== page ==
The new, redesigned FAFSA that will launch by the end of 2023 has a calculation error that will result in most families qualifying for less financial aid than lawmakers intended.
The legislation that drove the FAFSA overhaul called for an increase to the amount of income that was shielded from the FAFSA calculation, otherwise known as the income protection allowance. According to the Washington Post, the amount of income protected for parents was supposed to increase by 20 percent, 35 percent for dependent students and almost 60 percent for students with children of their own, and those numbers are to be adjusted annually for inflation.
However, the department of education didn’t make those adjustments on the new form. To make matters worse, the percentages were supposed to be calculated using the consumer price index from the past three years — a period of record-high inflation.
According to the Post, the Education Department said it is unable to make the proper corrections now because of timing and data constraints but will make updates for the 2025-2026 school year. The new FAFSA with this error is for the 2024-2025 school year.
The FAFSA formula takes parent income and assets, and student income and assets, and calculates a figure called the Student Aid Index (SAI) that colleges and the government use to award financial aid, including grants and scholarships that do not need to be repaid.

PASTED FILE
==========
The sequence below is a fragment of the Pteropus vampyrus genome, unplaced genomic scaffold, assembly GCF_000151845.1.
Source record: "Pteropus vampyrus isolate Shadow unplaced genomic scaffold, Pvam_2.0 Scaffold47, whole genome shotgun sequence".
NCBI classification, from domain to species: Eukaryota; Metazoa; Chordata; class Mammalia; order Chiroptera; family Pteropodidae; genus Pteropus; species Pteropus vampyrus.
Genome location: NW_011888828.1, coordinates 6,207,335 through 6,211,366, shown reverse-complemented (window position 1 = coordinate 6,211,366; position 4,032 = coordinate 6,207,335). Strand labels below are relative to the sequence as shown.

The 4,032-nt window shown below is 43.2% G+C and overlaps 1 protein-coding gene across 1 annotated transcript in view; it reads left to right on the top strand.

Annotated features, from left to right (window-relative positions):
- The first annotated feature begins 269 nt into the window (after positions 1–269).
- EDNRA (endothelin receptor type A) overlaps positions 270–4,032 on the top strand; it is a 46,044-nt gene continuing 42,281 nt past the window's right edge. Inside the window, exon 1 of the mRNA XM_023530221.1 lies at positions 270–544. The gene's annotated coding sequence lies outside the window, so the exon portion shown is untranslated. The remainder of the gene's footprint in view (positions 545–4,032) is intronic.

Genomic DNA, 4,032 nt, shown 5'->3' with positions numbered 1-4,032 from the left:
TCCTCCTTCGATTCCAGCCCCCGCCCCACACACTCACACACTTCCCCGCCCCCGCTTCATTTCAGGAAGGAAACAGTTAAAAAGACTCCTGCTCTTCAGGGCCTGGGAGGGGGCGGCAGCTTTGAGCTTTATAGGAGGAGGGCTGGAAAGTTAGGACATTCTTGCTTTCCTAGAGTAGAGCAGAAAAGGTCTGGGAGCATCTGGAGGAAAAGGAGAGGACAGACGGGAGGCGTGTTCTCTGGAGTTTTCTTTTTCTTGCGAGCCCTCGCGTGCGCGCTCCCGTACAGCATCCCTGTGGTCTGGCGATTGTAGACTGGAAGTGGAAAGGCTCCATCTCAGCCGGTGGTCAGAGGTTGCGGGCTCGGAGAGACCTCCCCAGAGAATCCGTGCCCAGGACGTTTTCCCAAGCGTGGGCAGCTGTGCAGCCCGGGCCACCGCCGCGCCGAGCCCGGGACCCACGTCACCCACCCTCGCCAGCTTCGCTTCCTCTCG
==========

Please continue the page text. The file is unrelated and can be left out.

The calculation error will produce a higher SAI than a family should have, which will result in lower aid eligibility.
That is because the current tables will produce an artificially high Student Aid Index, or SAI — a figure used to determine a student’s ability to pay for college and a replacement for the Expected Family Contribution. The higher the SAI, the lower the aid eligibility.
According to the Post, Bryce McKibben, the senior director of policy and advocacy at the Hope Center at Temple University, estimates that “dependent students and their families will see anywhere from $6,000 to more than $10,000 of additional income considered in their calculation, depending on the size of their families. A single parent enrolled in college with one child, according to McKibben, will have more than $8,000 of income factored in when it should not be considered.”
The SAI also determines eligibility for work study and federal subsidized loans, so there will be families who will qualify for less, or miss those opportunities, because of their inflated and incorrect number.
It will be interesting to see if and how colleges respond to this FAFSA error, and whether families will have opportunities to appeal their financial aid awards as a result.